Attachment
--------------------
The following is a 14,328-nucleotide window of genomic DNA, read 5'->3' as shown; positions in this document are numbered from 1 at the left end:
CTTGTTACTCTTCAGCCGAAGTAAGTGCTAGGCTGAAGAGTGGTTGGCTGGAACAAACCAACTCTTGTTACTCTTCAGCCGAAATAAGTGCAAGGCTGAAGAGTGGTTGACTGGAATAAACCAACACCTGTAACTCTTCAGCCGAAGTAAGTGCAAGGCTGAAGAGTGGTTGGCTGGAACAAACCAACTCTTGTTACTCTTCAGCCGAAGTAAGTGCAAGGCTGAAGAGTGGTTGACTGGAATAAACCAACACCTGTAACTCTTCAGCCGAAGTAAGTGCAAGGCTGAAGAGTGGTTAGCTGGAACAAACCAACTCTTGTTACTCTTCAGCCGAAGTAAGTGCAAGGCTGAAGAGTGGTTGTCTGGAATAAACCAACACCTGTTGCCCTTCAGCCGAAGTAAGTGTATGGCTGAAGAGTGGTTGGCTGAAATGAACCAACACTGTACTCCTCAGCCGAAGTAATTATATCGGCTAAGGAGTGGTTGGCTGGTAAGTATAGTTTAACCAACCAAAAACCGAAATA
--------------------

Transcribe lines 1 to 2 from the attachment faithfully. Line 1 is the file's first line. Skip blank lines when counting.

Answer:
The following is a 14,328-nucleotide window of genomic DNA, read 5'->3' as shown; positions in this document are numbered from 1 at the left end:
CTTGTTACTCTTCAGCCGAAGTAAGTGCTAGGCTGAAGAGTGGTTGGCTGGAACAAACCAACTCTTGTTACTCTTCAGCCGAAATAAGTGCAAGGCTGAAGAGTGGTTGACTGGAATAAACCAACACCTGTAACTCTTCAGCCGAAGTAAGTGCAAGGCTGAAGAGTGGTTGGCTGGAACAAACCAACTCTTGTTACTCTTCAGCCGAAGTAAGTGCAAGGCTGAAGAGTGGTTGACTGGAATAAACCAACACCTGTAACTCTTCAGCCGAAGTAAGTGCAAGGCTGAAGAGTGGTTAGCTGGAACAAACCAACTCTTGTTACTCTTCAGCCGAAGTAAGTGCAAGGCTGAAGAGTGGTTGTCTGGAATAAACCAACACCTGTTGCCCTTCAGCCGAAGTAAGTGTATGGCTGAAGAGTGGTTGGCTGAAATGAACCAACACTGTACTCCTCAGCCGAAGTAATTATATCGGCTAAGGAGTGGTTGGCTGGTAAGTATAGTTTAACCAACCAAAAACCGAAATA